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New Technology Has Major Role in Manufacturing Weapons of Future

Nov. 8, 2019 | BY David Vergun
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3D technology will play a major role in how weapons of the future are manufactured, the Defense Department's deputy director for strategic technology protection and exploitation said.

Kristen Baldwin said weapon parts could be quickly prototyped using "additive manufacturing" in which 3D parts are created from digital data models that are fabricated by the successive layering of materials. Additive manufacturing could play a role in the development of hypersonic weapons.

 Speaking yesterday at the Defense One-sponsored panel on next generation manufacturing, Baldwin noted that traditional manufacturing in which parts are forged by machining and turning is much slower.

Lady on panel speaks
Next-Gen Manufacturing
Kristen Baldwin, DOD’s deputy director for strategic technology protection and exploitation, spoke at the Defense One-sponsored panel on “Next-Generation Manufacturing” in Washington, Nov. 7, 2019. From left are: moderator, Marcus Weisgerber, global business editor, Defense One; Neil Orringer, president, Applied Science & Technology Research Organization America; Chandra Brown, chief executive officer, MxD; and Baldwin.
Photo By: David Vergun, DOD
VIRIN: 191107-D-UB488-001C

But additive manufacturing would allow researchers and developers to test prototypes in an iterative fashion, so that an optimal design could be rapidly created, she said.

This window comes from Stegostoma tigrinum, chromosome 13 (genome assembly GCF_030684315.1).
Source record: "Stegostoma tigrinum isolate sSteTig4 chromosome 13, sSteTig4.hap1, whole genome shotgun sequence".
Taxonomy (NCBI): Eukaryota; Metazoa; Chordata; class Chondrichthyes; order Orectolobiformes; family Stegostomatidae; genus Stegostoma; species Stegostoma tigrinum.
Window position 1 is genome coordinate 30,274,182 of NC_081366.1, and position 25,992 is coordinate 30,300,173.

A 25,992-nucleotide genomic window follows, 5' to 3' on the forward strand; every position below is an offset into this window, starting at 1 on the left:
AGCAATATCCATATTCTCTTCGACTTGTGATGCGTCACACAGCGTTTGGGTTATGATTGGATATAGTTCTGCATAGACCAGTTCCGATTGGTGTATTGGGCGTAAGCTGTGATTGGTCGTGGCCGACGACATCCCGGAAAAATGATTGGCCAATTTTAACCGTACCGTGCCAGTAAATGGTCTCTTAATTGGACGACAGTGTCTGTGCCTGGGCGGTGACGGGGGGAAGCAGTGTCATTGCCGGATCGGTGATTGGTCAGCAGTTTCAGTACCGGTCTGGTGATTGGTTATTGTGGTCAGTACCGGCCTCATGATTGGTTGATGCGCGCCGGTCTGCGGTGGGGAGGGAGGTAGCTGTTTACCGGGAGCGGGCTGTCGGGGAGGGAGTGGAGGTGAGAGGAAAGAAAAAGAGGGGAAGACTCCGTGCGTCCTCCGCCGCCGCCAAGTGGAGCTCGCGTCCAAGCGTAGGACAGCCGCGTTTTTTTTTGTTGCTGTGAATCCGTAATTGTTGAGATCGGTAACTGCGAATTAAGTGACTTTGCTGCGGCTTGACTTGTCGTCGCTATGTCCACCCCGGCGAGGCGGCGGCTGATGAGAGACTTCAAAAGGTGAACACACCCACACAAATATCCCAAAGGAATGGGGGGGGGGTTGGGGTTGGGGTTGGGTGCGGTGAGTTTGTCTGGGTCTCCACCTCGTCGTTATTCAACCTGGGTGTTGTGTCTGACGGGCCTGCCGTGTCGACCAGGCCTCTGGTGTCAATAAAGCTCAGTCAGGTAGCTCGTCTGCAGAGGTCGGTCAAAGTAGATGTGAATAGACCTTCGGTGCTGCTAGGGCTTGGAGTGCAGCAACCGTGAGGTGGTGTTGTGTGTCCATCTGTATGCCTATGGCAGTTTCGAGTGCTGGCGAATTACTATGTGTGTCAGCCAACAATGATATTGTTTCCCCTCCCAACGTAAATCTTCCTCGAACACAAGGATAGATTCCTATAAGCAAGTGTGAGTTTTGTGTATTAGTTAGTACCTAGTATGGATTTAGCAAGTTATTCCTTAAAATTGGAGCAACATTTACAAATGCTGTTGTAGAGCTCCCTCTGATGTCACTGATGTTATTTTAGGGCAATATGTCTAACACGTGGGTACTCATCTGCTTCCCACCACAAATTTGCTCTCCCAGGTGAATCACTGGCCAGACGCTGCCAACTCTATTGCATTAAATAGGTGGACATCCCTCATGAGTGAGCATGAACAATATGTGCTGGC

Baldwin said the U.S. is engaged in a global competition to develop these and other technologies — including artificial intelligence — and DOD's goal is to maintain its technological overmatch.

She said maintaining this overmatch is something a national imperative for all who can see the future and want to maintain economic and national security. 

DOD's Additive Manufacturing Goals

Baldwin outlined four department priorities for additive manufacturing — security, human capital, capturing new technology and adopting new technology:

DOD is working hard to ensure future technology is secure. That means protection of intellectual property and critical information, ensuring a secure supply chain and building cybersecurity into every system. In past years, that wasn't really done in a systematic fashion.
The department needs to develop and grow the workforce that will use additive manufacturing  and other advanced technologies. DOD personnel need to have the proper training and education to develop these technologies and use them in novel ways.
Worker prints on machine
3D Prototype
Prototype parts are 3D printed in the new Advanced and Additive Manufacturing Center of Excellence to troubleshoot the machines at Rock Island Arsenal -- Joint Manufacturing and Technology Center, Rock Island Arsenal, Ill., May 15, 2019.
Photo By: Debralee Best, Army
VIRIN: 190515-A-FW423-070
DOD has to work with industry and academia to ensure it's up on the latest technology. That means public-private partnerships — not just with big defense industries, but also small businesses and startups. DOD's Manufacturing Technology Program is one way the department brings these partners together.
Leadership needs to see the potential that new technologies can bring to the warfighters. Also, these technologies need to be adopted throughout DOD. A March 21 memorandum from the undersecretary of defense for acquisition and sustainment directs the use of additive manufacturing in support of materiel sustainment throughout the department at all the depots.
Workers operate machine
Manufacturing Process
Army personnel observe the additive manufacturing process at the Rock Island Arsenal — Joint Manufacturing and Technology Center, Rock Island Arsenal, Ill., July 26, 2017.
Photo By: Debralee Best, Army
VIRIN: 170726-A-FW423-051